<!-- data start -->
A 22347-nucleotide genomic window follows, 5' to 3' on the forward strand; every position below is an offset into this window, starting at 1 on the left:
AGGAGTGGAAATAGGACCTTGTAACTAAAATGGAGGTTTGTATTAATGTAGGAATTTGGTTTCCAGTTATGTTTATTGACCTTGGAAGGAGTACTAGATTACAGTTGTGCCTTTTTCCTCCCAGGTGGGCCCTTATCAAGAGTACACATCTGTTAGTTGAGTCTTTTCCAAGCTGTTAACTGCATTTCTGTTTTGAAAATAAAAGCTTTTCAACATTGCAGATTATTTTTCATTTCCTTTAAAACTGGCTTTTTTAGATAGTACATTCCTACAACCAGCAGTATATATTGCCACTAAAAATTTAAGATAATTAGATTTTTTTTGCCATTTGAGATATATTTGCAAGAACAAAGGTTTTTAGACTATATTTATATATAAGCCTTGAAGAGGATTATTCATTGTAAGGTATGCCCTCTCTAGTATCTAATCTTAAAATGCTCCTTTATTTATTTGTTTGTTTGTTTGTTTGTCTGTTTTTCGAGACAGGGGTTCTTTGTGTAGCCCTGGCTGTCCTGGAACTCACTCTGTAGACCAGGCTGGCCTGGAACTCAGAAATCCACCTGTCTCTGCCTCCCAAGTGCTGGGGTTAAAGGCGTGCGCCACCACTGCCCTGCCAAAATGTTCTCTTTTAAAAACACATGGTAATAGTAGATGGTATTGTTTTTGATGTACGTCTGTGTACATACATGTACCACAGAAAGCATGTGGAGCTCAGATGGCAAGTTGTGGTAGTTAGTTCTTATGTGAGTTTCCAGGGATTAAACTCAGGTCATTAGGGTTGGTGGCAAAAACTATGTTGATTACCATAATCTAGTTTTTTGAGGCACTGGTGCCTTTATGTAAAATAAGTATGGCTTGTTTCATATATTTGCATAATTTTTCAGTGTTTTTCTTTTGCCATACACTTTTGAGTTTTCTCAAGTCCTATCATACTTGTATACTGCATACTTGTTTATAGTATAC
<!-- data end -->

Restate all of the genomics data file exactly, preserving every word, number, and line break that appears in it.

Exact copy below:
A 22347-nucleotide genomic window follows, 5' to 3' on the forward strand; every position below is an offset into this window, starting at 1 on the left:
AGGAGTGGAAATAGGACCTTGTAACTAAAATGGAGGTTTGTATTAATGTAGGAATTTGGTTTCCAGTTATGTTTATTGACCTTGGAAGGAGTACTAGATTACAGTTGTGCCTTTTTCCTCCCAGGTGGGCCCTTATCAAGAGTACACATCTGTTAGTTGAGTCTTTTCCAAGCTGTTAACTGCATTTCTGTTTTGAAAATAAAAGCTTTTCAACATTGCAGATTATTTTTCATTTCCTTTAAAACTGGCTTTTTTAGATAGTACATTCCTACAACCAGCAGTATATATTGCCACTAAAAATTTAAGATAATTAGATTTTTTTTGCCATTTGAGATATATTTGCAAGAACAAAGGTTTTTAGACTATATTTATATATAAGCCTTGAAGAGGATTATTCATTGTAAGGTATGCCCTCTCTAGTATCTAATCTTAAAATGCTCCTTTATTTATTTGTTTGTTTGTTTGTTTGTCTGTTTTTCGAGACAGGGGTTCTTTGTGTAGCCCTGGCTGTCCTGGAACTCACTCTGTAGACCAGGCTGGCCTGGAACTCAGAAATCCACCTGTCTCTGCCTCCCAAGTGCTGGGGTTAAAGGCGTGCGCCACCACTGCCCTGCCAAAATGTTCTCTTTTAAAAACACATGGTAATAGTAGATGGTATTGTTTTTGATGTACGTCTGTGTACATACATGTACCACAGAAAGCATGTGGAGCTCAGATGGCAAGTTGTGGTAGTTAGTTCTTATGTGAGTTTCCAGGGATTAAACTCAGGTCATTAGGGTTGGTGGCAAAAACTATGTTGATTACCATAATCTAGTTTTTTGAGGCACTGGTGCCTTTATGTAAAATAAGTATGGCTTGTTTCATATATTTGCATAATTTTTCAGTGTTTTTCTTTTGCCATACACTTTTGAGTTTTCTCAAGTCCTATCATACTTGTATACTGCATACTTGTTTATAGTATAC